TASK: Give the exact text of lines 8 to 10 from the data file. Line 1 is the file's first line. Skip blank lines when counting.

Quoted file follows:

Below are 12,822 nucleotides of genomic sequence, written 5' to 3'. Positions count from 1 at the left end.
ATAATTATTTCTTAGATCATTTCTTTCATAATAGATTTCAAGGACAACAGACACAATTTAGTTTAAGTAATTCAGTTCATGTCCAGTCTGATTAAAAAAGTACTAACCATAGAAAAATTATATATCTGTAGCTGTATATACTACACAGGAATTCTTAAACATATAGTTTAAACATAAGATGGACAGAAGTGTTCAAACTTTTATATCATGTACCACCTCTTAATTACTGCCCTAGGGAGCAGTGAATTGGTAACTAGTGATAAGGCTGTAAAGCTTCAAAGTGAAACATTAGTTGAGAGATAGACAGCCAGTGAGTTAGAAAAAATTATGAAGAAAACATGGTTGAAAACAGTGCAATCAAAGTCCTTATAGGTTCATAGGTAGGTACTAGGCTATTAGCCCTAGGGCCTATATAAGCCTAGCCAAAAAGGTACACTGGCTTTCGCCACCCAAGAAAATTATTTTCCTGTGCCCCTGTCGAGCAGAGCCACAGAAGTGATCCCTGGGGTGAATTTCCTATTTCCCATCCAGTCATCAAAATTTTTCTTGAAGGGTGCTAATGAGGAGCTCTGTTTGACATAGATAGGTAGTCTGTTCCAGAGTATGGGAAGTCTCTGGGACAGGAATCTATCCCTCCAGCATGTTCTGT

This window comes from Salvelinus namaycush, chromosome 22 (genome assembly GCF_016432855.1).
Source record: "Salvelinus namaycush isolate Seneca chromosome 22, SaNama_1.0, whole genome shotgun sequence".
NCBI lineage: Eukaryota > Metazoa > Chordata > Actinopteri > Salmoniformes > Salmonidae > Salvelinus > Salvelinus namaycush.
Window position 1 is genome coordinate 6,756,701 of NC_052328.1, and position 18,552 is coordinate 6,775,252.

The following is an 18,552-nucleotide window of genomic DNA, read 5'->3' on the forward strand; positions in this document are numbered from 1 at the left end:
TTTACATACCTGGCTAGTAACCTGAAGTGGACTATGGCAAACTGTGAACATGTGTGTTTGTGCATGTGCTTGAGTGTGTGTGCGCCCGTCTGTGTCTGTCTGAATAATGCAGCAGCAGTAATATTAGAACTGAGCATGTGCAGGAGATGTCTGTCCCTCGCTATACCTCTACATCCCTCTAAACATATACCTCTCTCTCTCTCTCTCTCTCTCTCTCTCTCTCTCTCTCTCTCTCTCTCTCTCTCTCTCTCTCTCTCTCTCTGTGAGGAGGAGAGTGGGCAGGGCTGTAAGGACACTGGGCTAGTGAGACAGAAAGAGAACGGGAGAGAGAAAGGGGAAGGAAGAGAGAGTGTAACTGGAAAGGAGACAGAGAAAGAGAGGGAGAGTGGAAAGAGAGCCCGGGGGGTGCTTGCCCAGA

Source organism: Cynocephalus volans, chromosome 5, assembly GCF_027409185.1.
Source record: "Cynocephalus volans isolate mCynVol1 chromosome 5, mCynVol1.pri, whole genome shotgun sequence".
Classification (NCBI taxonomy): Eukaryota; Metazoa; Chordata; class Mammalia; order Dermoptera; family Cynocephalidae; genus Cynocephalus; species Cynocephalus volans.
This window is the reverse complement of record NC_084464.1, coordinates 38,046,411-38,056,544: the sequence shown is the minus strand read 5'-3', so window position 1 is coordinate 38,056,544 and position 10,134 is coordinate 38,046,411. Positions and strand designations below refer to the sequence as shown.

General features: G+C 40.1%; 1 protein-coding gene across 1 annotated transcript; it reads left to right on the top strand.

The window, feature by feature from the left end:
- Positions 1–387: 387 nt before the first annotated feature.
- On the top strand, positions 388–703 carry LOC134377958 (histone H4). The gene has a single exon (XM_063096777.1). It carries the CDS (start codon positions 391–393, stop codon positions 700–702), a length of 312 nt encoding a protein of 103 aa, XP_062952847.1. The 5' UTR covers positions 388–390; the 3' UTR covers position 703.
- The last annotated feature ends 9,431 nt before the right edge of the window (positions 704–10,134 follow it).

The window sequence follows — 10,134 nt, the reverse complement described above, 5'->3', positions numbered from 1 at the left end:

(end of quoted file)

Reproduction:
TTTACATACCTGGCTAGTAACCTGAAGTGGACTATGGCAAACTGTGAACATGTGTGTTTGTGCATGTGCTTGAGTGTGTGTGCGCCCGTCTGTGTCTGTCTGAATAATGCAGCAGCAGTAATATTAGAACTGAGCATGTGCAGGAGATGTCTGTCCCTCGCTATACCTCTACATCCCTCTAAACATATACCTCTCTCTCTCTCTCTCTCTCTCTCTCTCTCTCTCTCTCTCTCTCTCTCTCTCTCTCTCTCTCTCTCTCTCTGTGAGGAGGAGAGTGGGCAGGGCTGTAAGGACACTGGGCTAGTGAGACAGAAAGAGAACGGGAGAGAGAAAGGGGAAGGAAGAGAGAGTGTAACTGGAAAGGAGACAGAGAAAGAGAGGGAGAGTGGAAAGAGAGCCCGGGGGGTGCTTGCCCAGA

Source organism: Cynocephalus volans, chromosome 5, assembly GCF_027409185.1.
Source record: "Cynocephalus volans isolate mCynVol1 chromosome 5, mCynVol1.pri, whole genome shotgun sequence".